You know the old saying: You never get a second chance to make a first impression. Well, it applies to your home as well. What does the entrance to your house say to guests as they arrive at your front door? Is it welcoming? Is it neat? Does it hint to your personal style and tastes? Does it make a statement? What kind of impression does it make?
A transitional area between outside and inside, the foyer should set the mood for the rest of the home. Large or small, it should make an impression. In fact, you may not even have a separate room or space to function as a foyer. In my first apartment the front door from the public corridor opened directly into my living room. However, by using a hand painted floor screen, I delineated an area by the front door and separated it from the rest of the space. This was a simple “trick of the trade” to create a “room” where one did not exist and it actually made my small apartment feel much larger.
Many “open plan” style homes so popular today do not have a formal, walled-off space at the front door. The foyer in a model home I designed in Hampton Lake is an example. The space, though wide and rather grand, is defined only by a change in ceiling height, in this case a very deep, geometrically shaped tray detail set-off with crown molding and a change in the ceiling paint color. I employed a large, round table centered beneath the tray, directly under a dramatic chandelier to help define the foyer. A tall chest with marble-inlaid drawer-fronts was placed off to one side under a tall, heavily carved mirror. These chunky casegoods add weight and to the space to further anchor a loosely defined room. This created a sense of procession from the front door, allowing the eye to momentarily pause before looking through the great room, and then out onto the screened lanai and pool beyond.
Of course, many homes do have a separate foyer and these can vary in size, from mere hallways at the front door to vast, two-story atriums complete with grand staircases and balconies. How to furnish and decorate these spaces can be just as challenging as creating one from scratch. My advice? Have some fun with it!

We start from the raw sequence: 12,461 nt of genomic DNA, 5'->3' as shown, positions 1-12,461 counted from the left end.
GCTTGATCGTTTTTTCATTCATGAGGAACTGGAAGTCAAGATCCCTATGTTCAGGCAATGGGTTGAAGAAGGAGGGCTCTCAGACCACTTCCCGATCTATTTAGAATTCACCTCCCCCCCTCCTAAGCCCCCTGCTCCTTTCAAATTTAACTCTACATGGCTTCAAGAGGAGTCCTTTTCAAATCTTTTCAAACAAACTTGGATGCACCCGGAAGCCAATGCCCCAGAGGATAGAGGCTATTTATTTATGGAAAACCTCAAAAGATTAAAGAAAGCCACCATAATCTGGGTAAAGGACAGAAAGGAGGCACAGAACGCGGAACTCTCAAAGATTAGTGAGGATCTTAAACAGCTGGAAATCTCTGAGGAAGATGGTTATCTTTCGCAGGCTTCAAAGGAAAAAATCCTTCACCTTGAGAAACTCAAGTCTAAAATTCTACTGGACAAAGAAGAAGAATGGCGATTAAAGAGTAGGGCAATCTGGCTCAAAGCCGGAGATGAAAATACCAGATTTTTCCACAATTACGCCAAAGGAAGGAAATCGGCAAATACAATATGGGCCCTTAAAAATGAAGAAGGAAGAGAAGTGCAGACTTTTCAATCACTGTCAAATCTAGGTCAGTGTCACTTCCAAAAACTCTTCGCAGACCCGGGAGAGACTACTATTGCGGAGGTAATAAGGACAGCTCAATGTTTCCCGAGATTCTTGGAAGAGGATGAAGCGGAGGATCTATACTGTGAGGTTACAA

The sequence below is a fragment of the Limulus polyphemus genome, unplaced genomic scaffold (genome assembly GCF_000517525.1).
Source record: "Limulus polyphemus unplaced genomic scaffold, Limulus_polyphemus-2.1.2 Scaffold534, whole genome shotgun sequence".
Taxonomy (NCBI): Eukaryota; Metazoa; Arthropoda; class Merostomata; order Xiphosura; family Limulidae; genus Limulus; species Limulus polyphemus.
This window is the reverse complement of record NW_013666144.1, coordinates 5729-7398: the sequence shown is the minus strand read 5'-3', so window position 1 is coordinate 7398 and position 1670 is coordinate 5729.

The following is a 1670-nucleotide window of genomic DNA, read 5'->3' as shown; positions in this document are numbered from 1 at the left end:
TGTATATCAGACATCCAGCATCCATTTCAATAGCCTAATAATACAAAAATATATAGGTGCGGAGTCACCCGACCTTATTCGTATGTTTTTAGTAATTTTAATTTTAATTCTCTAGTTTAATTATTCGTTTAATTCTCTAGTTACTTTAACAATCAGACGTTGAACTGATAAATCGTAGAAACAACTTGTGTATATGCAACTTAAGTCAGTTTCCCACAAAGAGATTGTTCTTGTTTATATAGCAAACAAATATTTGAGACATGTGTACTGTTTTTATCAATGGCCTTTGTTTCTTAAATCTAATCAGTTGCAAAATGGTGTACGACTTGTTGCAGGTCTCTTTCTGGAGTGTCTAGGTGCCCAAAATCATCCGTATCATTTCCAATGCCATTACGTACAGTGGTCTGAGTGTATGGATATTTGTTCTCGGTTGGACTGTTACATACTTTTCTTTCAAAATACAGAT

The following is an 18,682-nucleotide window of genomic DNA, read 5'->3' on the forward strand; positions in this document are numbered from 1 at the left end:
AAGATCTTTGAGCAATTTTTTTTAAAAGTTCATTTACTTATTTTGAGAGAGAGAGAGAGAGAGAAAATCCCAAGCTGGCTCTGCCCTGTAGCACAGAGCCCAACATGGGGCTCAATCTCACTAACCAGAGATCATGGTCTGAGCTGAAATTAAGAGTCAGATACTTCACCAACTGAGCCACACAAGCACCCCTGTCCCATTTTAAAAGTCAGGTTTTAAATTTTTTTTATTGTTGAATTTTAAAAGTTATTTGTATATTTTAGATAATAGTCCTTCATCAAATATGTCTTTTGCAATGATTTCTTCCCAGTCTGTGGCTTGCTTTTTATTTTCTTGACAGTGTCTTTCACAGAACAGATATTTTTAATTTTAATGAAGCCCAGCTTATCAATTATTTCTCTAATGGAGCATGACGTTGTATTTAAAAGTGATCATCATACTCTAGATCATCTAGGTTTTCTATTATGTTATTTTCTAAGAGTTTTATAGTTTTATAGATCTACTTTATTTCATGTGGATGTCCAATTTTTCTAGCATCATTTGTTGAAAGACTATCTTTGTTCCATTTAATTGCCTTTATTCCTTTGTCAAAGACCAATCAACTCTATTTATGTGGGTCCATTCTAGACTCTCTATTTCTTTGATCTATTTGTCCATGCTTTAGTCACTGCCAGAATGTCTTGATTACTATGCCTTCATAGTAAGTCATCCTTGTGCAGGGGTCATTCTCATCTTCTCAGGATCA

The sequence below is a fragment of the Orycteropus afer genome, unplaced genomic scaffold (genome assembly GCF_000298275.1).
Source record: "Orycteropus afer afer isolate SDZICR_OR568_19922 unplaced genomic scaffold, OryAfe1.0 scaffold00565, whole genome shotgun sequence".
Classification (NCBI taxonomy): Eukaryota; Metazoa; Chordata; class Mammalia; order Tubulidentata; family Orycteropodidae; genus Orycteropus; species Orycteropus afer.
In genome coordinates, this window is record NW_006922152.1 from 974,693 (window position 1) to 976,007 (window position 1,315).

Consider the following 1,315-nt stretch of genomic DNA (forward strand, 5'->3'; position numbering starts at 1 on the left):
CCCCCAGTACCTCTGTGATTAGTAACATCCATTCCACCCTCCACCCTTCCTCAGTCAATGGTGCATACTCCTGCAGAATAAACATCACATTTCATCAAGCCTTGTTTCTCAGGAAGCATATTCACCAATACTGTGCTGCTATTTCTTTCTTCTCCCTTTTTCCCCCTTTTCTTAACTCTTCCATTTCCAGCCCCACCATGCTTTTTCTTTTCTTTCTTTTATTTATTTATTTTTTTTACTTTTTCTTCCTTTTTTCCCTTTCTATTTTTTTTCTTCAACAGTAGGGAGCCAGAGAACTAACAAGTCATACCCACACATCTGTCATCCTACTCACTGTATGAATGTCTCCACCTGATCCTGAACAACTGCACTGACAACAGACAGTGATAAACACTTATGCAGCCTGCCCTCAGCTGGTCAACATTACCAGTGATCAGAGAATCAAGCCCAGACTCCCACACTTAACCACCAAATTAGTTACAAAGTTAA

The foyer in my historic Savannah home is, architecturally, one of the most interesting spaces in my house. It boasts high ceilings, the original plaster moldings, and a ceiling medallion (amazingly still intact after 120 years of use, several different owners, and a stint in the 1970’s as a rooming house) and is thus blessed with lots of detail. A gently curved staircase with a stout newel post and a gracefully flowing handrail is the most prominent feature, so I let it take center stage. The walls have been painted in a faux stone-block pattern, creating a neutral and subtle backdrop for an eclectic collection of antique world maps and contemporary paintings; these provide a prelude to the diverse mix of art displayed in the rest of the house.
I installed a Moroccan pendant chandelier, resplendent with its silver metal fretwork and jewel-toned glass, to cast a welcoming glow. A Chippendale chest, painted in the Japanned style of black and gold, was placed beside the stair wall. It serves dual purposes: a feast for the eyes and a multi-tasker of storage. The drawers hide and organize a multitude of diverse items including the leash for my dog, some folding umbrellas, gift-wrap for host and hostess gifts, bowls for extra keys and change, even a few cherished Christmas ornaments (my home was built in 1890, so creative storage is always welcome). The surface area on top allowed me room to place a crystal lamp for extra illumination and a decorative bowl or vase for fresh flowers, ideal for entertaining.
In short, my foyer works for me the way it envisioned. In addition to transitioning me in and out of the house and keeping me organized, it speaks to my guests, saying, “Welcome, come on in.”